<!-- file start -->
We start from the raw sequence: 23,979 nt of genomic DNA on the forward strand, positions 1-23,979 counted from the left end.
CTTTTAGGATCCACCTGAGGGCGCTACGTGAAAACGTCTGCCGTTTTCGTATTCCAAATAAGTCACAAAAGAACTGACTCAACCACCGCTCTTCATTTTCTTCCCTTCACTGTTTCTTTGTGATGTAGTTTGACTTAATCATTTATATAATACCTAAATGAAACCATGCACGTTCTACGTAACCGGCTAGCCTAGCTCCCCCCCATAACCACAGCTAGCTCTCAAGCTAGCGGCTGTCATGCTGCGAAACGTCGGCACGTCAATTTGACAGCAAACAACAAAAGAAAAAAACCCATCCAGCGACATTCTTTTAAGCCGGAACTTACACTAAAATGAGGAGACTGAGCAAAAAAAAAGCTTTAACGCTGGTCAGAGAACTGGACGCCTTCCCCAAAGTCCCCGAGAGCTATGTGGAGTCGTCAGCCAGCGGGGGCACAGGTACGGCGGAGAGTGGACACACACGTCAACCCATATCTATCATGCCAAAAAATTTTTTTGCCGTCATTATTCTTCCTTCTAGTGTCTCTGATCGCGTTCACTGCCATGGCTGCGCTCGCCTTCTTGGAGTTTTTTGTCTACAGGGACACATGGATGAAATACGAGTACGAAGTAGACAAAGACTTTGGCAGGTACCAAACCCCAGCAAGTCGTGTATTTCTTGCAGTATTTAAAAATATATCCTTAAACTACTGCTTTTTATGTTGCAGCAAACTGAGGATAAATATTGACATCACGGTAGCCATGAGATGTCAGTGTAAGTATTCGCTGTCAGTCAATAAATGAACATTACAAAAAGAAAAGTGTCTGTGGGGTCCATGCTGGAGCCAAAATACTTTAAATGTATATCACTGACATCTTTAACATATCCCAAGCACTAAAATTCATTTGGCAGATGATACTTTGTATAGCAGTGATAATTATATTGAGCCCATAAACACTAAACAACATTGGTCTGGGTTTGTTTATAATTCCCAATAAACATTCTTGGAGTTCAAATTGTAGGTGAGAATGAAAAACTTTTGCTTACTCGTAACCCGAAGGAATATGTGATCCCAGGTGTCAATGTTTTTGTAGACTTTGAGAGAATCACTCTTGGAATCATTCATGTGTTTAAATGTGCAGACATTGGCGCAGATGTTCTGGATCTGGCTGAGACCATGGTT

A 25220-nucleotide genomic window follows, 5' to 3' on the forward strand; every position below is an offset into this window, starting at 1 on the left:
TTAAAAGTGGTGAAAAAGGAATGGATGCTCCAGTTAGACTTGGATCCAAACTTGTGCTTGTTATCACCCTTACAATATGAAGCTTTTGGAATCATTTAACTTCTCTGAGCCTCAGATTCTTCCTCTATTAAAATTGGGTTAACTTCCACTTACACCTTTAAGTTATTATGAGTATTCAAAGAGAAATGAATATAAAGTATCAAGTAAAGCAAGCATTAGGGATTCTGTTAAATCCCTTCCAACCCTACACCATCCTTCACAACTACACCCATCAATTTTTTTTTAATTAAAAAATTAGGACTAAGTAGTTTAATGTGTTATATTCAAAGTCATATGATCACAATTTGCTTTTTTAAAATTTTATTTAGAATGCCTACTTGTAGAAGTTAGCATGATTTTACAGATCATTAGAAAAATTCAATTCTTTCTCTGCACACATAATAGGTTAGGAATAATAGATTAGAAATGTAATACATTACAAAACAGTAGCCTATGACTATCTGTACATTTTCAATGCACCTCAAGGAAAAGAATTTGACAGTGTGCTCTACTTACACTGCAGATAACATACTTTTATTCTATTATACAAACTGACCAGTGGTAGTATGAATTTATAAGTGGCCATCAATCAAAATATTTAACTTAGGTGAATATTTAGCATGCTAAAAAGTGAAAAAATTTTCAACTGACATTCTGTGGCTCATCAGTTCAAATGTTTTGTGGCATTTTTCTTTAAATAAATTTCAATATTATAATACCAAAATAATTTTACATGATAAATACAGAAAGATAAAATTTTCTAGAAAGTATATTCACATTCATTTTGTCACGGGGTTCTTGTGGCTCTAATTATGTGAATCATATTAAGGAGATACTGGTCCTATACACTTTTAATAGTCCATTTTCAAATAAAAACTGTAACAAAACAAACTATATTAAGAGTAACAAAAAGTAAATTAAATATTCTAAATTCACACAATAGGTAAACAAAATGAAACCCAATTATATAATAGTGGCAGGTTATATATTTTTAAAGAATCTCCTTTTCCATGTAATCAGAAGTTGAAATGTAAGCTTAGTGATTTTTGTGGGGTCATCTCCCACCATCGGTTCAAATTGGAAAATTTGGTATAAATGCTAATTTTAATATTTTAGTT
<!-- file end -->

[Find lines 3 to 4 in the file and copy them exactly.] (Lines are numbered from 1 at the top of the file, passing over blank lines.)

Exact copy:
A 25220-nucleotide genomic window follows, 5' to 3' on the forward strand; every position below is an offset into this window, starting at 1 on the left:
TTAAAAGTGGTGAAAAAGGAATGGATGCTCCAGTTAGACTTGGATCCAAACTTGTGCTTGTTATCACCCTTACAATATGAAGCTTTTGGAATCATTTAACTTCTCTGAGCCTCAGATTCTTCCTCTATTAAAATTGGGTTAACTTCCACTTACACCTTTAAGTTATTATGAGTATTCAAAGAGAAATGAATATAAAGTATCAAGTAAAGCAAGCATTAGGGATTCTGTTAAATCCCTTCCAACCCTACACCATCCTTCACAACTACACCCATCAATTTTTTTTTAATTAAAAAATTAGGACTAAGTAGTTTAATGTGTTATATTCAAAGTCATATGATCACAATTTGCTTTTTTAAAATTTTATTTAGAATGCCTACTTGTAGAAGTTAGCATGATTTTACAGATCATTAGAAAAATTCAATTCTTTCTCTGCACACATAATAGGTTAGGAATAATAGATTAGAAATGTAATACATTACAAAACAGTAGCCTATGACTATCTGTACATTTTCAATGCACCTCAAGGAAAAGAATTTGACAGTGTGCTCTACTTACACTGCAGATAACATACTTTTATTCTATTATACAAACTGACCAGTGGTAGTATGAATTTATAAGTGGCCATCAATCAAAATATTTAACTTAGGTGAATATTTAGCATGCTAAAAAGTGAAAAAATTTTCAACTGACATTCTGTGGCTCATCAGTTCAAATGTTTTGTGGCATTTTTCTTTAAATAAATTTCAATATTATAATACCAAAATAATTTTACATGATAAATACAGAAAGATAAAATTTTCTAGAAAGTATATTCACATTCATTTTGTCACGGGGTTCTTGTGGCTCTAATTATGTGAATCATATTAAGGAGATACTGGTCCTATACACTTTTAATAGTCCATTTTCAAATAAAAACTGTAACAAAACAAACTATATTAAGAGTAACAAAAAGTAAATTAAATATTCTAAATTCACACAATAGGTAAACAAAATGAAACCCAATTATATAATAGTGGCAGGTTATATATTTTTAAAGAATCTCCTTTTCCATGTAATCAGAAGTTGAAATGTAAGCTTAGTGATTTTTGTGGGGTCATCTCCCACCATCGGTTCAAATTGGAAAATTTGGTATAAATGCTAATTTTAATATTTTAGTT